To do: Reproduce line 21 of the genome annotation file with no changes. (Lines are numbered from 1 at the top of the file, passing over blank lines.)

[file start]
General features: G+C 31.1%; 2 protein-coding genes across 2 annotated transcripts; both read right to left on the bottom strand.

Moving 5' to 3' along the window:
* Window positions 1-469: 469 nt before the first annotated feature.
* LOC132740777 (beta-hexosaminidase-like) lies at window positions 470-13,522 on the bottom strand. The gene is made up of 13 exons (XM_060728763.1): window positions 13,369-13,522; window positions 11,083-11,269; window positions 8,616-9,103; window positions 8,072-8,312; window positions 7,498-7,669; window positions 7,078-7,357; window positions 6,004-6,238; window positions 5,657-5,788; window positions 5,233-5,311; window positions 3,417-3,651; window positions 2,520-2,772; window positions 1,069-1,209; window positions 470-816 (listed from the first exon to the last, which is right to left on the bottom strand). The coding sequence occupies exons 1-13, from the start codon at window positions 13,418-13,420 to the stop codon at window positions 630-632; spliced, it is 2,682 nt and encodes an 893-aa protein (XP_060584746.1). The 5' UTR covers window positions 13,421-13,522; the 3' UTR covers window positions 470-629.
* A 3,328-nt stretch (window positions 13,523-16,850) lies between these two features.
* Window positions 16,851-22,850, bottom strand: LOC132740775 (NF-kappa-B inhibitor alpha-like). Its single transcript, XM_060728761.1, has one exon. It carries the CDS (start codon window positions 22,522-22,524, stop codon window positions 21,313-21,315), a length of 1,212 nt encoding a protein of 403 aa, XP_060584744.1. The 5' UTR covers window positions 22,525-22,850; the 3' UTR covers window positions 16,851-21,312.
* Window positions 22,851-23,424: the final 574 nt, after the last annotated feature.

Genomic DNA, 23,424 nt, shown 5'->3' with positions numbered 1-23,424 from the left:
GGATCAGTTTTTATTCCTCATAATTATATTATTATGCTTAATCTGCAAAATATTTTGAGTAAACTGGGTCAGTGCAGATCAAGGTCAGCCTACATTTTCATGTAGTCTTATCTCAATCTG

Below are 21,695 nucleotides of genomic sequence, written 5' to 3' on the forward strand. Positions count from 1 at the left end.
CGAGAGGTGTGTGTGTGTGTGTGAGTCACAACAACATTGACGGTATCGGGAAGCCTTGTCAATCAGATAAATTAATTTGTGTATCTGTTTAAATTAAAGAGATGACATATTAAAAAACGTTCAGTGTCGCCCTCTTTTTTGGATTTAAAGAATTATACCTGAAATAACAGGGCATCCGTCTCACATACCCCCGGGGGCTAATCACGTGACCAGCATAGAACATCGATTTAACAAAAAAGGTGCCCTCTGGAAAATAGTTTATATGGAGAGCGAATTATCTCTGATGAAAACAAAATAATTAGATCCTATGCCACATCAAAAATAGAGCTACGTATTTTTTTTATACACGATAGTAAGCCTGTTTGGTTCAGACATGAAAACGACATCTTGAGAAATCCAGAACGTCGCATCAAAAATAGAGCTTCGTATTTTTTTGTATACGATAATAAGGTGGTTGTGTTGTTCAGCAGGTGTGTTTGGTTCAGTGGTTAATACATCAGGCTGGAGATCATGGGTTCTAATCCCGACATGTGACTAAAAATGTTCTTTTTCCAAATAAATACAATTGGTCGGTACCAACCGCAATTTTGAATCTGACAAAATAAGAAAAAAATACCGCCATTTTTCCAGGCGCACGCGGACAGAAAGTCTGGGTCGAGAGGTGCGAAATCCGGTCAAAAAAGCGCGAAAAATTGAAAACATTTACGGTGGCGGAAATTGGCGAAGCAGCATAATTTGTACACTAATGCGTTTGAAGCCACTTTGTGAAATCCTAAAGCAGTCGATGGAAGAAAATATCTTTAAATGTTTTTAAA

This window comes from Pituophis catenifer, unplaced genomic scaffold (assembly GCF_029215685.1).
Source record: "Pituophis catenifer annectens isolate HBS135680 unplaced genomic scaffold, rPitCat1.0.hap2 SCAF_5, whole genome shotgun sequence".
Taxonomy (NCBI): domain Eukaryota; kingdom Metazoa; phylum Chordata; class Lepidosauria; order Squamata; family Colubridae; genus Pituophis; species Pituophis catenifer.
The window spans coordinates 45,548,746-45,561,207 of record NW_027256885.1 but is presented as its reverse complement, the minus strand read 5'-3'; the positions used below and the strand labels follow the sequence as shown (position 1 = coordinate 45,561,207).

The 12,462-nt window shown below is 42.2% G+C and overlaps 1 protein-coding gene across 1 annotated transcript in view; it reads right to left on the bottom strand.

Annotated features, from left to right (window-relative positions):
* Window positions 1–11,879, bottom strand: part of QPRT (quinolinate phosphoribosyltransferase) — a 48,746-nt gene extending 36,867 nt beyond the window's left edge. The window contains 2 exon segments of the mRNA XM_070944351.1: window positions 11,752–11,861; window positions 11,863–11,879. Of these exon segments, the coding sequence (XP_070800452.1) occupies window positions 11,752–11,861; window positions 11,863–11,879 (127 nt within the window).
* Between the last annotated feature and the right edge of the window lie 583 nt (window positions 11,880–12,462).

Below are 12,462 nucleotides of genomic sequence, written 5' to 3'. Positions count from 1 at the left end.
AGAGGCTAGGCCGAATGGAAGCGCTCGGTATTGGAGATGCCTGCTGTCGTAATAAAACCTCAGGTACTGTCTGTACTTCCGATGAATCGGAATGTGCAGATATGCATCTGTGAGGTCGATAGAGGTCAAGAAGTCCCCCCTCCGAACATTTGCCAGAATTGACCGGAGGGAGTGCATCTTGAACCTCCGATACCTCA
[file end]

AGAGGCTAGGCCGAATGGAAGCGCTCGGTATTGGAGATGCCTGCTGTCGTAATAAAACCTCAGGTACTGTCTGTACTTCCGATGAATCGGAATGTGCAGATATGCATCTGTGAGGTCGATAGAGGTCAAGAAGTCCCCCCTCCGAACATTTGCCAGAATTGACCGGAGGGAGTGCATCTTGAACCTCCGATACCTCA